• Reuters report asks whether EU officials are changing science to suit EU policy

    Another two independent scientific studies have cast further doubt on the EU’s policy of pushing for biofuels to make up 10% of the transport market by 2020. And in a special report, the Reuters news agency says the general picture that emerges from a series of Commission documents is that EU officials might have ‘deliberately skewed the findings of scientific studies to fit their policies’.

    [mailchimp_signup][/mailchimp_signup]Seldom has a month gone by over the past year in which there has not been a study casting doubt on the environmental benefits of biofuels. The Reuters special report, published last month, looks at all these studies alongside Commission’s internal documentation acquired through transparency laws. It paints a picture of the dilemma that appears to be growing in the Commission over the evidence that biofuels might not be a frontline tool in the fight against climate change but could actually be worse than fossil fuels they replace.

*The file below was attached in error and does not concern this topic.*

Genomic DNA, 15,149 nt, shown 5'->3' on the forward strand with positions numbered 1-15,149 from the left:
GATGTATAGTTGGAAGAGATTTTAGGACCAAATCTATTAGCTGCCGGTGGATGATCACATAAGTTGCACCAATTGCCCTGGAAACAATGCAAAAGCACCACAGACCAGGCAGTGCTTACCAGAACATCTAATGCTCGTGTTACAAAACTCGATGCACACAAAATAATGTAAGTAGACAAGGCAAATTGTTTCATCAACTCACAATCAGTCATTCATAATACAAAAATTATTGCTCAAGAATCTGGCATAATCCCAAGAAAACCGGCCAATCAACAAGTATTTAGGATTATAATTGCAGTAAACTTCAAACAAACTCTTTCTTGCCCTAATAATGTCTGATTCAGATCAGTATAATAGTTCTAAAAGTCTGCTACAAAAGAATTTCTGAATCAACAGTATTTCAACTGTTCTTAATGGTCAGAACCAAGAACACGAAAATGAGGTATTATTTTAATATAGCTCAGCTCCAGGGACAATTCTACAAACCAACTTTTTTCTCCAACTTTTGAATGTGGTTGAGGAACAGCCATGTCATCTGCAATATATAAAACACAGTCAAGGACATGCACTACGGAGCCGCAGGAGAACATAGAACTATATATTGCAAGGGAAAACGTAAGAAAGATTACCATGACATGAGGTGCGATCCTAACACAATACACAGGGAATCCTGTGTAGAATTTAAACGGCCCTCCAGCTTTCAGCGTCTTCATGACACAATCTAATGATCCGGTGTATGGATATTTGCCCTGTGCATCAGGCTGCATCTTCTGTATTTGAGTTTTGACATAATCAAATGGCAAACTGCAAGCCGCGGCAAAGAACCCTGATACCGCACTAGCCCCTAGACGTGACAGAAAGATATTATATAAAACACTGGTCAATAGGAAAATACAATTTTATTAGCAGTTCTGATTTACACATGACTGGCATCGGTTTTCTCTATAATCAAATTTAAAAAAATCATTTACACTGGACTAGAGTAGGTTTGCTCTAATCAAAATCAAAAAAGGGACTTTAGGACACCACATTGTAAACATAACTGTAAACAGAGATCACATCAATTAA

Reuters says the evidence available so far ‘raises questions’ about the actions of Commission officials, and asks: ‘Could Europe be knowingly fuelling global warming under the guise of fighting climate change?’

    Emails obtained by the news agency show officials from the Commission’s agriculture department deleted sections of a report by Germany’s Fraunhofer Institute which were critical of the environmental performance of certain biofuels. The Fraunhofer Institute, which had been commissioned by Brussels to look at EU’s policies to mitigate climate change, added a disclaimer to its research on biofuels after the Commission altered it before publication.

    The Commission is facing legal action from T&E and three other NGOs over failure to release documents giving scientific evidence about indirect land-use change. As Bulletin went to press, the Commission had responded to the action but its response was not yet public.

    The two new studies question the effectiveness of biofuels as a tool to fight climate change. Joanneum Research says there is a major flaw in the way carbon savings from forest-derived biomass are calculated in EU law, and that harvesting trees for energy therefore creates a ‘carbon debt’ that takes decades to repay. Meanwhile, CE Delft says most current biofuels are as bad as fossil fuels for the climate once indirect land-use change has been taken into consideration.

    The commissioner responsible for biofuels, Günther Oettinger, told Reuters, ‘We promote only sustainable biofuels and take the phenomenon of indirect land use [change] very seriously. If it is confirmed that there is indeed a serious problem related to indirect land use, we may adapt our legislation.’